Thursday, November 6, 2008

Benjamin Graham - I spanked Warren Buffet!

We found this article from which wrote about one of Benjamin Graham's investment criteria and we thought it was a great idea to incorporate it into our investment strategy. This is a bloody stringent criteria to follow that would dramatically reduce the list of stocks we are looking at at the moment, but hey, if not now..then never, right?

Quote:One of Graham's investment fund strategies, as explained in his best-selling book The Intelligent Investor, was to buy stocks that are valued at a discount to their net current asset value. Graham called such stocks "bargain issues." In other words, Graham would look for stocks whose current assets less total liabilities was worth more than what the stock was trading at. This meant that any plant, property and equipment, goodwill and long-term investments were free.
Graham believed this approach lowers risk because if a company defaults, shareholders still stand to recoup their losses and possibly profit as the company is liquidated.
Since many companies that trade below their net current asset value have weak prospects, Graham would often have a portfolio of 100 such stocks to limit the impact of one company defaulting. Graham said that 90% of the bargain issues returned a satisfactory profit over 35 years.
Graham's investment fund, Graham-Newman Corp., returned 14.7% annually from 1936 to his retirement in 1956, versus the 12.2% return of the stock market, according to The Intelligent Investor (revised 2003 version). After 20 years, a $100 initial investment would have been worth $1,533.35 in Graham's fund, compared to $999.67 in the overall stock market.Unquote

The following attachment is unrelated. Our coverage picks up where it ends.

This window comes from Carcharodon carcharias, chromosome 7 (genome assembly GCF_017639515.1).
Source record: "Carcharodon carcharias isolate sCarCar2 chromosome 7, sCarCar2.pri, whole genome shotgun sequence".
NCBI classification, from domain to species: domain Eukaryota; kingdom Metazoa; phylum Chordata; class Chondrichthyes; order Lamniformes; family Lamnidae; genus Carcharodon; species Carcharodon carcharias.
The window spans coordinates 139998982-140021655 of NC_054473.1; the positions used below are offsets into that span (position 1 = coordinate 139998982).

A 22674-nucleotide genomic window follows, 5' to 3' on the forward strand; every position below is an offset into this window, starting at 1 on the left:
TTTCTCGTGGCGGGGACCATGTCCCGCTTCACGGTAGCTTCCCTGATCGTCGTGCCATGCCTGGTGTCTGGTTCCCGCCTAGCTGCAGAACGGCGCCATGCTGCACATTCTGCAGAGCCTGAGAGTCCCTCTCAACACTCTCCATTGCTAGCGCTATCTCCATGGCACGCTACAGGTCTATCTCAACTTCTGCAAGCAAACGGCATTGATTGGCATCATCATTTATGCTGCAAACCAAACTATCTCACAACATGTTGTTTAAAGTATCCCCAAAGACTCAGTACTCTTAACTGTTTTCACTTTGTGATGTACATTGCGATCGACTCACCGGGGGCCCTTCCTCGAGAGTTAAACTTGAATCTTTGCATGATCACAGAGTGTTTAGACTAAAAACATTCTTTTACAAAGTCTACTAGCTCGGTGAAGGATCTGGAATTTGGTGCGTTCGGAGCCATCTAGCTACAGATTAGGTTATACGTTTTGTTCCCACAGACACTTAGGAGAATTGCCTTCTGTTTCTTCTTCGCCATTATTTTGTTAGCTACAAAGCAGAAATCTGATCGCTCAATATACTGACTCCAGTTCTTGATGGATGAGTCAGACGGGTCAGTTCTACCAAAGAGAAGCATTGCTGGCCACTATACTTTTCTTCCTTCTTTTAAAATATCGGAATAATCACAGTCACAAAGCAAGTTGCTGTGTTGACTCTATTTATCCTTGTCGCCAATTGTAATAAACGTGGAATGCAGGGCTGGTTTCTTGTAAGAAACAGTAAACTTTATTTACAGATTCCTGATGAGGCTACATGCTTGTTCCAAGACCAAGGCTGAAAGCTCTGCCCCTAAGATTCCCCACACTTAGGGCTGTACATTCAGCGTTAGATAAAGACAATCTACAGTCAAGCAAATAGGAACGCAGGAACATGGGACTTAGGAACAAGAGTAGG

SGDividends will now start combing the sphere of SGX shares to see whether there are any such stocks available trading below their net current assets per share. Stay tuned.


  1. C&G has long been traded at a deep discount to nett current asset (current assets less total liabilities). like your posts pretty much and am a regular reader, btw.

  2. Hi Twinhills,

    Thanks for alerting us..We immediately went to look at C&G after hearing from you.:)

  3. C&G is consistently undervalued, even in most bullish market condition.

    If a stock eternally undervalued by market, we shall ignore it?!

    Re-examine the broad market condition to study why it is consistently undervalued is more important.

  4. Actually when we were doing a write up on sectors of SGX counters (, we discovered that there are indeed many fabric or yarn chinese companies listing in SGX.

    Maybe as Invest SGX says, there might be a reason and it could be because it faces a fragmented, very competitive landscape in China.

  5. just wanted to highlight that a deep discount to ncav doesn't necessarily mean a good investment and that's why it's called cigarette butt. giving C&G as an example was my intension to "throwing a brick to expect a jade in return" :) - looking forward to your findings on some more counters with better prospects.

  6. I guess you could say that warren buffett got a lot of what he learned about stock investing from ben graham.


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